We then refine these molecules, adding and subtracting functional groups (such as amines, acids, esters, alcohols) to improve our compound. It’s a bit like playing with Lego (only we don’t have picture to go on). Of course, there are a lot of parameters that need to be refined to make a drug. For example, there is no point being able to hit your target really well if your compound won’t dissolve in water or is toxic. We therefore work with biologists and pharmacologists to test our compounds for many parameters. Once we’ve found a compound with the right balance of properties we move forward to animal testing.
Animal testing is, of course, controversial. Whilst we do our very best to minimise the use of animals, the sad reality is that we can only prove our molecules might work and are reasonably safe for people by performing animal tests. Indeed, there are some diseases – for example HIV, Alzheimer’s and most mental illness – that can never be properly reproduced “in a test tube”. Tragedies like thalidomide would not have happened if today’s standard of animal testing had been performed, and chemists remember this painful lesson very well. We were and are responsible for every “thalidomide baby” and we cannot allow that to happen again. Animal testing is one of the most tightly regulated aspects of our work, second only to human trails themselves in terms of the amount of oversight and documentation we have to provide to show they are critical for project progression.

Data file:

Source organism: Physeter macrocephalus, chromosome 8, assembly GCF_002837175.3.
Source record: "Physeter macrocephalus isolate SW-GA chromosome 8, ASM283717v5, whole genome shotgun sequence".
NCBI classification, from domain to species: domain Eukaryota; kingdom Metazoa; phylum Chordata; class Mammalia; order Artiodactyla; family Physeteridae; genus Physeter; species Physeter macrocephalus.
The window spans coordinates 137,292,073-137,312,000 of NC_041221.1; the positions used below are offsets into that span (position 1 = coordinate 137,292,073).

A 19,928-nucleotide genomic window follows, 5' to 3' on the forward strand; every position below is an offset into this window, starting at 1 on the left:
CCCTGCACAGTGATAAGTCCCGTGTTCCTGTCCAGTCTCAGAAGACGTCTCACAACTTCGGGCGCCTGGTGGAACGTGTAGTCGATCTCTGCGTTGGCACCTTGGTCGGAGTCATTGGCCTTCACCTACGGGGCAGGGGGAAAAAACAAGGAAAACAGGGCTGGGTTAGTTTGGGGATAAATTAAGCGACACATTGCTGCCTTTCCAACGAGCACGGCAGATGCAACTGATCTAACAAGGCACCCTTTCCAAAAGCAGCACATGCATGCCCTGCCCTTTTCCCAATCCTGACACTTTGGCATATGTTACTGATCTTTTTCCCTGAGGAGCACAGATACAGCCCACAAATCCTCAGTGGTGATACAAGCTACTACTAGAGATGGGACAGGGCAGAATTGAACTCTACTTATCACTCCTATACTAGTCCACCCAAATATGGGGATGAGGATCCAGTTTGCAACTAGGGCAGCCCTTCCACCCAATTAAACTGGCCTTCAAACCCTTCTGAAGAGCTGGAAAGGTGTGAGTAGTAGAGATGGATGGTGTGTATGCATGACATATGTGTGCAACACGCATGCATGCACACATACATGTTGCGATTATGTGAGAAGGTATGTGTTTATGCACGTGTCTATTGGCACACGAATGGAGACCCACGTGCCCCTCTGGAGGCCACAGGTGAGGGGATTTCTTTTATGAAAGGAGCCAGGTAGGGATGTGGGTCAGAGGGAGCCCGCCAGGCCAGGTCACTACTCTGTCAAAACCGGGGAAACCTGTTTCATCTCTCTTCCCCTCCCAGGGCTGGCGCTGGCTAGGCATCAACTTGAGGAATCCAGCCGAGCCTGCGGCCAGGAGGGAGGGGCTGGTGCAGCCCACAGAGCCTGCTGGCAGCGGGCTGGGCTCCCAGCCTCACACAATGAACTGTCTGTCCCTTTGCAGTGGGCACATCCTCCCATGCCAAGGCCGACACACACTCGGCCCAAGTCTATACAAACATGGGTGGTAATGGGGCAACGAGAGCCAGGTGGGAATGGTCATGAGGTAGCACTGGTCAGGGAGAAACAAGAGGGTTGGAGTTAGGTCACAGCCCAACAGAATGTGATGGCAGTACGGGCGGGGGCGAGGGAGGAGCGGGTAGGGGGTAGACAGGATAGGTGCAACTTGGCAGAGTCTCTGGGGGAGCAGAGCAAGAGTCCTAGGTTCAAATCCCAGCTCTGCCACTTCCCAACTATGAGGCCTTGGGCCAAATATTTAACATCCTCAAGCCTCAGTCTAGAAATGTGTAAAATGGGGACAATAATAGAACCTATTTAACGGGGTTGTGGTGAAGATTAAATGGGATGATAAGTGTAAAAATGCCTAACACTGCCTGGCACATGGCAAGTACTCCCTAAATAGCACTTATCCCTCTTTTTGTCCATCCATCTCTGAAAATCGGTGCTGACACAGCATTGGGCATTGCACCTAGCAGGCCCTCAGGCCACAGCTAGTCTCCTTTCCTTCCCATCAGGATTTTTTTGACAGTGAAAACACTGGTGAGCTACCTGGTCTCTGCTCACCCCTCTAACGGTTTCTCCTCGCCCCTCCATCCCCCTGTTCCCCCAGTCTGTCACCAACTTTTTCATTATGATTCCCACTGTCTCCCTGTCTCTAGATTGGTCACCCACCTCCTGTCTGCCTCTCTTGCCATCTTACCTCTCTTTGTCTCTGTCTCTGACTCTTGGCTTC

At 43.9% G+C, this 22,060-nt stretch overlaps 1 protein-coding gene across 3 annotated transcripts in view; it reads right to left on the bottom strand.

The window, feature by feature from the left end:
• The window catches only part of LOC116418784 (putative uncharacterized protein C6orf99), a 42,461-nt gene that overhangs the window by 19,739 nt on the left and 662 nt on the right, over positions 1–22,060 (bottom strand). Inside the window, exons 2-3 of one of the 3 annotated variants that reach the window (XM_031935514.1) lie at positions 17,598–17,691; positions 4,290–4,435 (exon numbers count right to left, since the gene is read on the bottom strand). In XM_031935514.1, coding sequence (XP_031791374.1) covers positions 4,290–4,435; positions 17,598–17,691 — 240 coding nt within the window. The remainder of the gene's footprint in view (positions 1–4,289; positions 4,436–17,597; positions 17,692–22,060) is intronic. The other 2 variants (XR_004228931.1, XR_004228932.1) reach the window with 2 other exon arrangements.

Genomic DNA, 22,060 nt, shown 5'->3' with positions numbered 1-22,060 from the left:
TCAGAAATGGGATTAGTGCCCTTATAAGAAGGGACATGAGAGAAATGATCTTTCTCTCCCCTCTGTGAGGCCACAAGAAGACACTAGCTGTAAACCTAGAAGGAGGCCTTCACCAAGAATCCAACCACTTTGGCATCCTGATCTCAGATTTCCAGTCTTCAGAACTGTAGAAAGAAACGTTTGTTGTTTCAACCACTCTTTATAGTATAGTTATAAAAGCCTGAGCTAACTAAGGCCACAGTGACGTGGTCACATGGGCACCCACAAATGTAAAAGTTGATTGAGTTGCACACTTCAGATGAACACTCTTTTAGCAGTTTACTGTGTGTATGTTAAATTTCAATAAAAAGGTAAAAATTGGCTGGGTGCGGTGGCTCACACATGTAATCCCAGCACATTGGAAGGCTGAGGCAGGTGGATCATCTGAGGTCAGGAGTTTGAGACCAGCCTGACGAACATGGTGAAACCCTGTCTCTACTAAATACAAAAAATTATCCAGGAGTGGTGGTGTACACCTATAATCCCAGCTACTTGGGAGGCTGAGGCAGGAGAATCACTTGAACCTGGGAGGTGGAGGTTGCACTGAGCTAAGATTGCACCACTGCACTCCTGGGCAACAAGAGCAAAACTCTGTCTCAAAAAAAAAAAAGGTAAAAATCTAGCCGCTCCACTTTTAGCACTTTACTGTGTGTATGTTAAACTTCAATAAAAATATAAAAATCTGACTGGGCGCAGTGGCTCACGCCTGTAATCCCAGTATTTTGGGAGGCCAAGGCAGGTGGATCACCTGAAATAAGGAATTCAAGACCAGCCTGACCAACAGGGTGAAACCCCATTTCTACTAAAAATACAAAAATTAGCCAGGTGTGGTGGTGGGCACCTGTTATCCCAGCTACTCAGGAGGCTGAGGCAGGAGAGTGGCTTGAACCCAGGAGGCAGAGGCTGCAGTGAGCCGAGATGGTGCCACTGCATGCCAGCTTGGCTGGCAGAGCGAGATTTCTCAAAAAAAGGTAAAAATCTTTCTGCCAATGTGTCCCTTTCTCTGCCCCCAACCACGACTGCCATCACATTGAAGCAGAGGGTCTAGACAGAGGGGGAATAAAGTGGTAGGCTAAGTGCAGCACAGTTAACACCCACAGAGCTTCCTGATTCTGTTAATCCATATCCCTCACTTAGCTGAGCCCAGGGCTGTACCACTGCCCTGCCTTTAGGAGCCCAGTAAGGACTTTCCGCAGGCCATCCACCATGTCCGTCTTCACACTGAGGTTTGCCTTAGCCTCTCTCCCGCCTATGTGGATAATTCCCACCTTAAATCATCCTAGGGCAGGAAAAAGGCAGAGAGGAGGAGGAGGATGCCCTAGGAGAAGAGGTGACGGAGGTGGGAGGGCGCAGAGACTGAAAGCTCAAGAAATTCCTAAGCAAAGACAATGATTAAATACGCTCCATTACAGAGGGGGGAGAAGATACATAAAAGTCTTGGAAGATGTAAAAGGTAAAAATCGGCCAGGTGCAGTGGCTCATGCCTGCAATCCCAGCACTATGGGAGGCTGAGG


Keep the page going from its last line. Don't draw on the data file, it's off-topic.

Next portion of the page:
If our molecule is safe and works in animals, we then move to human testing. This takes up to 10 years to complete and is by far the most expensive part of the process. It is also the point where we often fail! In fact, drug discovery has a 95% failure rate and most medicinal chemists will go their entire careers without every getting a new drug into patients on a global scale. The reasons for failure are the subject of much debate amongst my industry – it comes back to our incomplete understanding of how our bodies really work.
Despite these challenges, I love my job because I feel I am making an effort to help people in a way most people can’t imagine. Even the best surgeon or doctor in the world will only save a few hundred or thousand lives in their careers – I have the potential to save millions in mine!!